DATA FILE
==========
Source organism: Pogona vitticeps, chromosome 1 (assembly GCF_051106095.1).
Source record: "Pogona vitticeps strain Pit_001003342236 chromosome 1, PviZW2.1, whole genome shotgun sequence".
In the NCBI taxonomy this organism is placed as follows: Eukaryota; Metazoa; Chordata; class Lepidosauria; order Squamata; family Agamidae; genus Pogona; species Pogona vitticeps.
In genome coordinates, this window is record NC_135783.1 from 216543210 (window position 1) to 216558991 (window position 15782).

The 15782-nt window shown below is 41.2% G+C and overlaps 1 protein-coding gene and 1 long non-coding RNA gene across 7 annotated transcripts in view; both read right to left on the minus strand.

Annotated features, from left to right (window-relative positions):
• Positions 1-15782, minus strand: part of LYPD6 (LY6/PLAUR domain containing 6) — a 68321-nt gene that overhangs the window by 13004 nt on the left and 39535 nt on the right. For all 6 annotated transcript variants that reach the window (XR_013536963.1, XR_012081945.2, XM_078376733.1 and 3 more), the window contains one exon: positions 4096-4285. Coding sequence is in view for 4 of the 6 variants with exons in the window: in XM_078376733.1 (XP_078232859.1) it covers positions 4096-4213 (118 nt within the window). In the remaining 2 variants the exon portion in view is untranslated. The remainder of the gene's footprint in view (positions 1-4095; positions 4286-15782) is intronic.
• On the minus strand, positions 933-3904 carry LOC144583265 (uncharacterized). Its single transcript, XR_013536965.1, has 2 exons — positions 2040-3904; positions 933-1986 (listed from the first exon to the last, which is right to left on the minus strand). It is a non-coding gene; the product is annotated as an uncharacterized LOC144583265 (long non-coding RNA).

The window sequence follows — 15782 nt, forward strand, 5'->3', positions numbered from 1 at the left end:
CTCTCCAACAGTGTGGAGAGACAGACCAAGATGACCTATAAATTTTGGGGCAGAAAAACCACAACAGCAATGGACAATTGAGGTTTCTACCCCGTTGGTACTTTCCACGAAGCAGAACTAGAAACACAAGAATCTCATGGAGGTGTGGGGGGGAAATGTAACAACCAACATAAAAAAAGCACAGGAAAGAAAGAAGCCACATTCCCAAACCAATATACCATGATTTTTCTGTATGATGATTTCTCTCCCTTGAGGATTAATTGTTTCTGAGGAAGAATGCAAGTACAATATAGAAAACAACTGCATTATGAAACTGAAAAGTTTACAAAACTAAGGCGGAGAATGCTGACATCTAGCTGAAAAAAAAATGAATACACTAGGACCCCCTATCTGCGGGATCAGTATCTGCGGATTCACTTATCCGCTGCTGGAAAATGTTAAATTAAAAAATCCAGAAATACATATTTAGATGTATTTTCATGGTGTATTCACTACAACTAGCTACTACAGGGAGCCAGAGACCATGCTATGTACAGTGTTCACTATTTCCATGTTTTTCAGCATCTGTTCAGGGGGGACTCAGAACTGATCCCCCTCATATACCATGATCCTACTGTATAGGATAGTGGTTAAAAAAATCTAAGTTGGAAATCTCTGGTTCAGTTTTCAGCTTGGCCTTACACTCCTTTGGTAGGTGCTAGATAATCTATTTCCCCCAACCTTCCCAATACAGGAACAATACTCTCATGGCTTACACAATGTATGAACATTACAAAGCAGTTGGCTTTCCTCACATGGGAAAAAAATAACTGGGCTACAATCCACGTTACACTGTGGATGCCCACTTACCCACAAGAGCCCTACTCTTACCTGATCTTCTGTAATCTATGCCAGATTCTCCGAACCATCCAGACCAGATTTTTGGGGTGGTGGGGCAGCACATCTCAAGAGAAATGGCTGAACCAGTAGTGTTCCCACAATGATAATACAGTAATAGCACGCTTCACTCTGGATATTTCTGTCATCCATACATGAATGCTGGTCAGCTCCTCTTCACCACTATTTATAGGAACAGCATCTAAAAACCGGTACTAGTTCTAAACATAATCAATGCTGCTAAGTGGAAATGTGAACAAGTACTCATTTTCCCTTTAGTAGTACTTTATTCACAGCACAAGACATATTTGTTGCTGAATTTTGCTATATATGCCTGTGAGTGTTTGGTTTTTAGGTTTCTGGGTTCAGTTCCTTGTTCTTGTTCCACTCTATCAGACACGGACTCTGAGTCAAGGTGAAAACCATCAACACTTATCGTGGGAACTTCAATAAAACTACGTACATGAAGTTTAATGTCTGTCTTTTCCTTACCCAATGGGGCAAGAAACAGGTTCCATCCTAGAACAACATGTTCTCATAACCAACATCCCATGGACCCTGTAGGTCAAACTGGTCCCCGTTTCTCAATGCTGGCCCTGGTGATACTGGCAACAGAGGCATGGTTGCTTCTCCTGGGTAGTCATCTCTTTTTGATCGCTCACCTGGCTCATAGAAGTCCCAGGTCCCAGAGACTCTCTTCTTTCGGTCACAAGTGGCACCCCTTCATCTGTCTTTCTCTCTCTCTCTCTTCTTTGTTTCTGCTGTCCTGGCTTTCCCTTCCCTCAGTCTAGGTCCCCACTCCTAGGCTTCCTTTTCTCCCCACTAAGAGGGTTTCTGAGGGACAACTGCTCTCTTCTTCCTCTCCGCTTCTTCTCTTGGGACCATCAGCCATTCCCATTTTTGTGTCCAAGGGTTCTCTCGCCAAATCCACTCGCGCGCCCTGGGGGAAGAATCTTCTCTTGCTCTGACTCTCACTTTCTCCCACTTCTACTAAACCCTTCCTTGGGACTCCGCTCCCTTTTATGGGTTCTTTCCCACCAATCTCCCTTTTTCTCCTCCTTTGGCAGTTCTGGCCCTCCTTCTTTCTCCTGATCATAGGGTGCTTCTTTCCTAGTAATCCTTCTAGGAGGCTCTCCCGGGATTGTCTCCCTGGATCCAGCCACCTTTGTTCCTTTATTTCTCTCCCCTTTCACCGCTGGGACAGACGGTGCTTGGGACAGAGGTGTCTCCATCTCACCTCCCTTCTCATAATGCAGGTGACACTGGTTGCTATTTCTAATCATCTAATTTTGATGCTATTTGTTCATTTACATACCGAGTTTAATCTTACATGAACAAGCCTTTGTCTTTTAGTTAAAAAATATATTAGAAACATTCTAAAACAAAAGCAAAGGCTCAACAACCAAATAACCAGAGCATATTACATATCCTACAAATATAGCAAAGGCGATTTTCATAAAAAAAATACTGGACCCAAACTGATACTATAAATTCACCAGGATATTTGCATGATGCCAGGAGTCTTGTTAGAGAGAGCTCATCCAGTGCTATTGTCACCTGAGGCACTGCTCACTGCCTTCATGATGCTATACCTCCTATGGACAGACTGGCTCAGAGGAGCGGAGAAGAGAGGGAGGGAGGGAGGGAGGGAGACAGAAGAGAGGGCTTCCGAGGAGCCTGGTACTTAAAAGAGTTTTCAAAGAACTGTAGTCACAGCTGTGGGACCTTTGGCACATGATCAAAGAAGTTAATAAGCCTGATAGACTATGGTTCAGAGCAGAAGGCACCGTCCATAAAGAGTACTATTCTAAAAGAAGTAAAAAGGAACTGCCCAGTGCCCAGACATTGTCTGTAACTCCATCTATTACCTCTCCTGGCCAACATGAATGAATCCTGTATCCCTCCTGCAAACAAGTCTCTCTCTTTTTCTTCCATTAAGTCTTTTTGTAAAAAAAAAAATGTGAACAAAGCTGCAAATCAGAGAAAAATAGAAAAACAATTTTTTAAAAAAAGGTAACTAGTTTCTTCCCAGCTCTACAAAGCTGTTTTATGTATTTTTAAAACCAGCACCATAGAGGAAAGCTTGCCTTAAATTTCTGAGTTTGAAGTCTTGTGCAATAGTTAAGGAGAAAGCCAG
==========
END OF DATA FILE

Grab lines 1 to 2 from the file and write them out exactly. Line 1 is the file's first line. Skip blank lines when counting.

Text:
Source organism: Pogona vitticeps, chromosome 1 (assembly GCF_051106095.1).
Source record: "Pogona vitticeps strain Pit_001003342236 chromosome 1, PviZW2.1, whole genome shotgun sequence".